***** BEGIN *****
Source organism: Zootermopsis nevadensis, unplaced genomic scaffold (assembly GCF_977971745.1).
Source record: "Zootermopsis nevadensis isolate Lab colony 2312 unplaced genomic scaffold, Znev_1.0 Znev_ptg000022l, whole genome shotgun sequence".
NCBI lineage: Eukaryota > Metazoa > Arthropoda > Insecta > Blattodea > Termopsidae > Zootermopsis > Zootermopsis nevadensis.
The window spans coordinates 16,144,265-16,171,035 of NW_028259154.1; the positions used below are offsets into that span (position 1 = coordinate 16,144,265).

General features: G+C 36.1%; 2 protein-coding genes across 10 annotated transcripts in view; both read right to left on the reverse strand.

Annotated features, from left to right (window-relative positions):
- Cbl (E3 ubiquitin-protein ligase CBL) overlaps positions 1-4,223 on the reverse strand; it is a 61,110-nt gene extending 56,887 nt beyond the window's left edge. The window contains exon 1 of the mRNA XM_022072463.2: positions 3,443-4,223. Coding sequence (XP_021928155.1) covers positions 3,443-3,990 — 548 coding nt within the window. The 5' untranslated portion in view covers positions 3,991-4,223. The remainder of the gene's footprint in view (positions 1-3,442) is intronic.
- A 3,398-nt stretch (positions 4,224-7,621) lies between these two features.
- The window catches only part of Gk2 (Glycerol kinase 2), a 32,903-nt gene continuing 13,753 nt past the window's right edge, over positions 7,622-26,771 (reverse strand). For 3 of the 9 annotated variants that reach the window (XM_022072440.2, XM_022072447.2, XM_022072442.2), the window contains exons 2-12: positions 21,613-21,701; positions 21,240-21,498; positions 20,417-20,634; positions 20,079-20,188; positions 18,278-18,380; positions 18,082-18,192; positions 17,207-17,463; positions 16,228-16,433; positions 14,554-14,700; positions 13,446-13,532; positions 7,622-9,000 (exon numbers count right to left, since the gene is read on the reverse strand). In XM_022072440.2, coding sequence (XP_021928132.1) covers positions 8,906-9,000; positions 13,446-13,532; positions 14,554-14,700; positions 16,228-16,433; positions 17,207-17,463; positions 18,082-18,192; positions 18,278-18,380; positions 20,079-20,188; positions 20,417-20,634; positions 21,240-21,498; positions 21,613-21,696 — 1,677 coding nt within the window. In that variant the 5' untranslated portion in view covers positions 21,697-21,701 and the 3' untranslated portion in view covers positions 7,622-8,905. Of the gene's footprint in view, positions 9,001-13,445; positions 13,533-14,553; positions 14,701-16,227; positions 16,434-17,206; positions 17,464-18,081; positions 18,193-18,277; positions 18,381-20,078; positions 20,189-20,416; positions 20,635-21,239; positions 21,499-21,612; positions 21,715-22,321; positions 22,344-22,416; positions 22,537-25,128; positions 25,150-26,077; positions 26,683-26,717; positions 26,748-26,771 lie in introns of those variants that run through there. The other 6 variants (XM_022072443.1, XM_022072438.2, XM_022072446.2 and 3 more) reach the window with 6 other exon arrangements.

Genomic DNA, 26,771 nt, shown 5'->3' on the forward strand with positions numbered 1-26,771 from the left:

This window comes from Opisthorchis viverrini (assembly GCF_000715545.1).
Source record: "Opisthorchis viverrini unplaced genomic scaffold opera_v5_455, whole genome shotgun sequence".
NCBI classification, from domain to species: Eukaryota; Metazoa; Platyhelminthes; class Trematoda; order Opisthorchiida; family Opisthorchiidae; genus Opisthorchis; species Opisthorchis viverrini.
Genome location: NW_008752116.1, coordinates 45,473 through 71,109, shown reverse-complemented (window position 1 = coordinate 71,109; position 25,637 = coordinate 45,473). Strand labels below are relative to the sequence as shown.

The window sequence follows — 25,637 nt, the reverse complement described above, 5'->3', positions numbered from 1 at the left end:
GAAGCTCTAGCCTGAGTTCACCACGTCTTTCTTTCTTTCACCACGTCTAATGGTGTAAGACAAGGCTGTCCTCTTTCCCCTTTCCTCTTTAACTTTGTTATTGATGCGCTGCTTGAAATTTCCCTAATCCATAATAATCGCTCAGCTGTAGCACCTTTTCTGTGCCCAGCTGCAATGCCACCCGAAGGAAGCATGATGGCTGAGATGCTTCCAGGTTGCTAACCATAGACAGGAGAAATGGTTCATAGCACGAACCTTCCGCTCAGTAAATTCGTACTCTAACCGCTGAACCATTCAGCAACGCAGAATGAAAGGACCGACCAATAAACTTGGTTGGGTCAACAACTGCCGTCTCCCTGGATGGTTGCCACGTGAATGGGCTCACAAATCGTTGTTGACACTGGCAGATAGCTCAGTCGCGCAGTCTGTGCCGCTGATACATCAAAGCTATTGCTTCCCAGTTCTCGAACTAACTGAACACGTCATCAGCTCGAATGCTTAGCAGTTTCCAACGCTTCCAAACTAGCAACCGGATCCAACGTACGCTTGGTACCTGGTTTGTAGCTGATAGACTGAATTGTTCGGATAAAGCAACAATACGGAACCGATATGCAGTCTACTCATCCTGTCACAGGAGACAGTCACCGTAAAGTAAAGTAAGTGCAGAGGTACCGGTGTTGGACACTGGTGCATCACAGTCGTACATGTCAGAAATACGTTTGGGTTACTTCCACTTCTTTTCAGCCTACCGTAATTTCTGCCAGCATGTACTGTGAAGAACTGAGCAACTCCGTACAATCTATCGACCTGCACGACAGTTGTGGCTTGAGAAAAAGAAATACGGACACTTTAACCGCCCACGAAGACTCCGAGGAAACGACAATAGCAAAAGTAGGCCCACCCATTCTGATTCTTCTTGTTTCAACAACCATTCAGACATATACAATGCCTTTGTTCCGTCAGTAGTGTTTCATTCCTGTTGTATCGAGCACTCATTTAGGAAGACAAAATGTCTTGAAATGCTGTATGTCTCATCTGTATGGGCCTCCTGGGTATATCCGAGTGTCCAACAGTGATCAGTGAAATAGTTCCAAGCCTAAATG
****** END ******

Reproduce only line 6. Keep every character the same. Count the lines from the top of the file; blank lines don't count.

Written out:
Annotated features, from left to right (window-relative positions):